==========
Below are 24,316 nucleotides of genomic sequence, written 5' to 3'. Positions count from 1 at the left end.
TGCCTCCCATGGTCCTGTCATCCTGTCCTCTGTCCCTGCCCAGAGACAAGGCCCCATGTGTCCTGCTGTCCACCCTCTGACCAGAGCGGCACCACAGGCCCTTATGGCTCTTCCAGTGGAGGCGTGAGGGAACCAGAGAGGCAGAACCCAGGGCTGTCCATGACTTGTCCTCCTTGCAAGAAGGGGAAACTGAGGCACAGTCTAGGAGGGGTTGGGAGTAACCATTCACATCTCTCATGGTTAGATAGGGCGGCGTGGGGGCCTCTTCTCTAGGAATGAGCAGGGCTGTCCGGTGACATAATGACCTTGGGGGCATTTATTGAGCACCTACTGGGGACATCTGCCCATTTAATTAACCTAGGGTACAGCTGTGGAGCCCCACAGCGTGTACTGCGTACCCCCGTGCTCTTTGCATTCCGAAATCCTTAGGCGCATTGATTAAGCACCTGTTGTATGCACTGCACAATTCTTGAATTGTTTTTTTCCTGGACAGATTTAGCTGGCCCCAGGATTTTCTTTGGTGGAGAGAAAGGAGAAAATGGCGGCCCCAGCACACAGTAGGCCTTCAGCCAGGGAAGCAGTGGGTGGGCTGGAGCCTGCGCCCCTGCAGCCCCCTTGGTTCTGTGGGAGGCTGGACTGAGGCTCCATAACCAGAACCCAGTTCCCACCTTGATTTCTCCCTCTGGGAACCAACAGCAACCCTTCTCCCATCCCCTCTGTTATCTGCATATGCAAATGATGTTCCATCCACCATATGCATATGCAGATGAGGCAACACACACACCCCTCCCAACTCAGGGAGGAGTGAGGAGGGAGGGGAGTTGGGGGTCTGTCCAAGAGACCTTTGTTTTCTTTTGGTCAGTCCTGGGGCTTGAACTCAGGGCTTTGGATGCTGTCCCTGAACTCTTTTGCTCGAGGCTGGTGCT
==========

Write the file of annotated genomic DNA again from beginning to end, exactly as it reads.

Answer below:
Below are 24,316 nucleotides of genomic sequence, written 5' to 3'. Positions count from 1 at the left end.
TGCCTCCCATGGTCCTGTCATCCTGTCCTCTGTCCCTGCCCAGAGACAAGGCCCCATGTGTCCTGCTGTCCACCCTCTGACCAGAGCGGCACCACAGGCCCTTATGGCTCTTCCAGTGGAGGCGTGAGGGAACCAGAGAGGCAGAACCCAGGGCTGTCCATGACTTGTCCTCCTTGCAAGAAGGGGAAACTGAGGCACAGTCTAGGAGGGGTTGGGAGTAACCATTCACATCTCTCATGGTTAGATAGGGCGGCGTGGGGGCCTCTTCTCTAGGAATGAGCAGGGCTGTCCGGTGACATAATGACCTTGGGGGCATTTATTGAGCACCTACTGGGGACATCTGCCCATTTAATTAACCTAGGGTACAGCTGTGGAGCCCCACAGCGTGTACTGCGTACCCCCGTGCTCTTTGCATTCCGAAATCCTTAGGCGCATTGATTAAGCACCTGTTGTATGCACTGCACAATTCTTGAATTGTTTTTTTCCTGGACAGATTTAGCTGGCCCCAGGATTTTCTTTGGTGGAGAGAAAGGAGAAAATGGCGGCCCCAGCACACAGTAGGCCTTCAGCCAGGGAAGCAGTGGGTGGGCTGGAGCCTGCGCCCCTGCAGCCCCCTTGGTTCTGTGGGAGGCTGGACTGAGGCTCCATAACCAGAACCCAGTTCCCACCTTGATTTCTCCCTCTGGGAACCAACAGCAACCCTTCTCCCATCCCCTCTGTTATCTGCATATGCAAATGATGTTCCATCCACCATATGCATATGCAGATGAGGCAACACACACACCCCTCCCAACTCAGGGAGGAGTGAGGAGGGAGGGGAGTTGGGGGTCTGTCCAAGAGACCTTTGTTTTCTTTTGGTCAGTCCTGGGGCTTGAACTCAGGGCTTTGGATGCTGTCCCTGAACTCTTTTGCTCGAGGCTGGTGCT